By the end of the day Monday, the market sell-off did not come. I was in the red. 

Great – double down, right?

Tuesday morning the market opened higher. That’s ok, right? Double down again! 

Wednesday morning, the market opened higher yet again. With a little reluctance and less conviction, I doubled down again.

Guess what happened Thursday morning? The market opened higher, and I doubled down again.  

My position was becoming massive, to the point I couldn’t take my eyes off the trading platform, which blinked green, only green, all day long. 

And then came Friday. Guess what the market did on Friday? The bell went off, and S&P 500 futures opened up…higher. 

I threw in the towel. 

The market wasn’t going to sell-off. I was wrong. Had I only had my relatively small initial position on, I wouldn’t care. But the position had since grown to about 10 times its original size. 

Panic Trading 101

So since I was indeed wrong, wasn’t there still a way to break even on the mounting losses? Didn’t one of those ex CBOE traders sitting all around me once say “don’t fight the trend”?

Ok. It’s not too late.

I panicked and soon found a solution. Everybody at the trading desk around me was long and making money; why wasn’t I? Why can’t I just flip the position on its head and go long?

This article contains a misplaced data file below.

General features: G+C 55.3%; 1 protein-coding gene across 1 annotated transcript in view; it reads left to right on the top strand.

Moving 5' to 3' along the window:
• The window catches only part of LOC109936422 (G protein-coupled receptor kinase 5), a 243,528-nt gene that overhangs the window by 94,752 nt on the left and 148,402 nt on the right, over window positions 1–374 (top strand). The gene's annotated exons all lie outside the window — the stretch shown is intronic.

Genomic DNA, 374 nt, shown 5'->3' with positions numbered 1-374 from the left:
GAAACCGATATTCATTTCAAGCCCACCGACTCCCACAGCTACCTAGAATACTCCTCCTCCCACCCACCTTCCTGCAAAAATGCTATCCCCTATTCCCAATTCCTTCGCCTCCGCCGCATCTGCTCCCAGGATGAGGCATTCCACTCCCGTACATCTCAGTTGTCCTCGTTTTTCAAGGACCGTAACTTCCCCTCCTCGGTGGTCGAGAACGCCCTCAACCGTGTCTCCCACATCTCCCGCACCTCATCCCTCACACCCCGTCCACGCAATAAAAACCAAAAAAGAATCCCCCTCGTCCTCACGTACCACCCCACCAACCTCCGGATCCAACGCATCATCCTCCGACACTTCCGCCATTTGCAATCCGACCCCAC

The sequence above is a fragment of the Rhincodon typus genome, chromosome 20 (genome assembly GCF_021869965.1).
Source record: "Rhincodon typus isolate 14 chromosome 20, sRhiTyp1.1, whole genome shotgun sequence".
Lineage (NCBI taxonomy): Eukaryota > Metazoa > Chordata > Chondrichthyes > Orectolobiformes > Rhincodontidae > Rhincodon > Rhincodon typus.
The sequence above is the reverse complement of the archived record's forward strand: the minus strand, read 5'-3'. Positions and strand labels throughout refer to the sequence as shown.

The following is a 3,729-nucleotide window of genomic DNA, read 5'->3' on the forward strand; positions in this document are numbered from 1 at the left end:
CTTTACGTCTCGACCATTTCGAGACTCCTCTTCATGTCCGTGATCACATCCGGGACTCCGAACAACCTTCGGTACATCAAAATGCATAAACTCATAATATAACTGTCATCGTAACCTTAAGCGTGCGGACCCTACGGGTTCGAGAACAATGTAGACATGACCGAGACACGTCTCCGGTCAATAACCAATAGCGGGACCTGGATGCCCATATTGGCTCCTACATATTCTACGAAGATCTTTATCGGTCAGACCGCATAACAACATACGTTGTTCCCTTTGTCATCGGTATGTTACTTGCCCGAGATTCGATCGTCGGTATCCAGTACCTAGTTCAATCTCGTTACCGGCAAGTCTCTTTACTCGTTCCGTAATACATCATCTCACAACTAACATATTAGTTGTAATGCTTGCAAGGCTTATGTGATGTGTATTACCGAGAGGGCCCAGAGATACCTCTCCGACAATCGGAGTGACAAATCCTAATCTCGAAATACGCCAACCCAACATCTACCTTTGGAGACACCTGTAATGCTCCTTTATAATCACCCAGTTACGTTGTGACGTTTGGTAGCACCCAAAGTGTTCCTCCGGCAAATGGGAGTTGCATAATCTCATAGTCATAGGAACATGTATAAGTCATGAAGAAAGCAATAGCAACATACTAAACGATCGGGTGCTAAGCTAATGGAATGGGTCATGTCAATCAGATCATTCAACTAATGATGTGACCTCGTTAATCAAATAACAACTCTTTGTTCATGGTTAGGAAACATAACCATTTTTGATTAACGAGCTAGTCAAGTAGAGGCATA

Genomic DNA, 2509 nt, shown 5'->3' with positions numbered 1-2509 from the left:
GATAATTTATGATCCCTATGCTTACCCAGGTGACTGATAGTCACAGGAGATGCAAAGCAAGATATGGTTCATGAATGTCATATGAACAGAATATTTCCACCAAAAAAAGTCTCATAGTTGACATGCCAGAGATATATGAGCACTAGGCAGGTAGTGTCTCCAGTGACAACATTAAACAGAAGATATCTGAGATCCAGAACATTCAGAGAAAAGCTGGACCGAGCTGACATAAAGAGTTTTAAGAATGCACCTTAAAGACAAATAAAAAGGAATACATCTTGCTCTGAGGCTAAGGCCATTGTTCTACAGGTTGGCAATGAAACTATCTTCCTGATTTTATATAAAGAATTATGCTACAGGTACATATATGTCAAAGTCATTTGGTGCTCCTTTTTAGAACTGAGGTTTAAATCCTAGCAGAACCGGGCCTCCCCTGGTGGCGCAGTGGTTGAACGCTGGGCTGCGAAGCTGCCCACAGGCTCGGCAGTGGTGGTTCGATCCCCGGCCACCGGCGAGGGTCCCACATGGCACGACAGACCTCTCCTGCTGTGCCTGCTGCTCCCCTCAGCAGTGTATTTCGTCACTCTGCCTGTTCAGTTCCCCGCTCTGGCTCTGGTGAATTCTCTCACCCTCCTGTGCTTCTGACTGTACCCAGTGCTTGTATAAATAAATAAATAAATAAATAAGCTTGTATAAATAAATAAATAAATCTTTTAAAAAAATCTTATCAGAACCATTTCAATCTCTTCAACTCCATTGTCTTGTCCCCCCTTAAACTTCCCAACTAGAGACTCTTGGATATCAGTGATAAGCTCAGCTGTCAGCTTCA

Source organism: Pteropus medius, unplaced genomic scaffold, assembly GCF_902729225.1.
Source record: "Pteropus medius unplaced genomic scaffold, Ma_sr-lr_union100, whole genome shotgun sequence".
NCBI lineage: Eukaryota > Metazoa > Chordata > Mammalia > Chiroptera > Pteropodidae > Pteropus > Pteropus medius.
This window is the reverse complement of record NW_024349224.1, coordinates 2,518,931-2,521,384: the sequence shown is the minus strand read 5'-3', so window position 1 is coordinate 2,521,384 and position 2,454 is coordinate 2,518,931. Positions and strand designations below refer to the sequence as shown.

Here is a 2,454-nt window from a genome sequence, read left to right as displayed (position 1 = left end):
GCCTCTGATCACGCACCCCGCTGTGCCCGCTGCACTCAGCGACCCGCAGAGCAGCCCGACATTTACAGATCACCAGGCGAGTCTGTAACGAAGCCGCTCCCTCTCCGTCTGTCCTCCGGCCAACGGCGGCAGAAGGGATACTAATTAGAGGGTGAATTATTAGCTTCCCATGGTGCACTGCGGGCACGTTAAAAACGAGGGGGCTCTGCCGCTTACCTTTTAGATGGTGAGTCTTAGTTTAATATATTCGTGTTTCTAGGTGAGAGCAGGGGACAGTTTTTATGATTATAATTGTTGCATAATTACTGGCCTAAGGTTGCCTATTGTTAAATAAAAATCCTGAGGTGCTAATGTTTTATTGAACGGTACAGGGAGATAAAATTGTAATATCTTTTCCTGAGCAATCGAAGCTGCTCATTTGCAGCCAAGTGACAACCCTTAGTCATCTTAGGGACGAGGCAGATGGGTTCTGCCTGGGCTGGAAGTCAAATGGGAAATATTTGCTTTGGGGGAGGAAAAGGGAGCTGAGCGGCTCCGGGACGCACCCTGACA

So that’s what I did. And I felt good about it. 

I was working at a trading desk at the time and decided to give my eyes a break and take a stroll around the office.

Ten minutes later, I saw from a coworker’s monitor a chart of the S&P 500. It appeared to be going down. I passed another screen on my walk; whatever chart he was looking at, it was going down too. I went to the restroom, splashed some water on my face then returned to my desk. 

We had about 100 TVs in the office, all playing CNBC. There was a “Breaking News” alert on all of these TVs:

“Breaking news!!! Markets Reverse gains in the last hour of trading; DOW down on the week.”